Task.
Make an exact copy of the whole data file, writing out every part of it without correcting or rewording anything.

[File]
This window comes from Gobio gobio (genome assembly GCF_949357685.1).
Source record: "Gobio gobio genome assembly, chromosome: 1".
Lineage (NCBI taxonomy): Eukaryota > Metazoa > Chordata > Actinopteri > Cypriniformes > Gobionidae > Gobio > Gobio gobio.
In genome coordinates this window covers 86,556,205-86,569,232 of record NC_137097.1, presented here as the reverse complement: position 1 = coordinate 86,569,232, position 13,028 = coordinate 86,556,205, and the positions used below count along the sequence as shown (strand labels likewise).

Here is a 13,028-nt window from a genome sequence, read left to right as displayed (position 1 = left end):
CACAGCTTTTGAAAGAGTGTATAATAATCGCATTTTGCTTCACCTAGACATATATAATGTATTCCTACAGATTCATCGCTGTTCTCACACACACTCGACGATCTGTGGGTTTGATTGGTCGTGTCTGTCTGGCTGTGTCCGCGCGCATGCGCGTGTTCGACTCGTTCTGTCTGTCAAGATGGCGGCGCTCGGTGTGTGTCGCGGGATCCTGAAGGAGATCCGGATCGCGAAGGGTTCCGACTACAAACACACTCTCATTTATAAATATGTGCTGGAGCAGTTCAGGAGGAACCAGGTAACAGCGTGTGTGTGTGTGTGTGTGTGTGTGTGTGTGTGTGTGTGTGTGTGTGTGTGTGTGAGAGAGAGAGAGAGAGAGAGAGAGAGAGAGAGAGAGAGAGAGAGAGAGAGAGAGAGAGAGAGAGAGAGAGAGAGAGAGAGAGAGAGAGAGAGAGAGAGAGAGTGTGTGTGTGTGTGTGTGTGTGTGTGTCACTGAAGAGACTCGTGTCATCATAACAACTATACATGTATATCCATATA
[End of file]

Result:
This window comes from Gobio gobio (genome assembly GCF_949357685.1).
Source record: "Gobio gobio genome assembly, chromosome: 1".
Lineage (NCBI taxonomy): Eukaryota > Metazoa > Chordata > Actinopteri > Cypriniformes > Gobionidae > Gobio > Gobio gobio.
In genome coordinates this window covers 86,556,205-86,569,232 of record NC_137097.1, presented here as the reverse complement: position 1 = coordinate 86,569,232, position 13,028 = coordinate 86,556,205, and the positions used below count along the sequence as shown (strand labels likewise).

Here is a 13,028-nt window from a genome sequence, read left to right as displayed (position 1 = left end):
CACAGCTTTTGAAAGAGTGTATAATAATCGCATTTTGCTTCACCTAGACATATATAATGTATTCCTACAGATTCATCGCTGTTCTCACACACACTCGACGATCTGTGGGTTTGATTGGTCGTGTCTGTCTGGCTGTGTCCGCGCGCATGCGCGTGTTCGACTCGTTCTGTCTGTCAAGATGGCGGCGCTCGGTGTGTGTCGCGGGATCCTGAAGGAGATCCGGATCGCGAAGGGTTCCGACTACAAACACACTCTCATTTATAAATATGTGCTGGAGCAGTTCAGGAGGAACCAGGTAACAGCGTGTGTGTGTGTGTGTGTGTGTGTGTGTGTGTGTGTGTGTGTGTGTGTGTGTGTGAGAGAGAGAGAGAGAGAGAGAGAGAGAGAGAGAGAGAGAGAGAGAGAGAGAGAGAGAGAGAGAGAGAGAGAGAGAGAGAGAGAGAGAGAGAGAGAGAGAGAGTGTGTGTGTGTGTGTGTGTGTGTGTGTCACTGAAGAGACTCGTGTCATCATAACAACTATACATGTATATCCATATA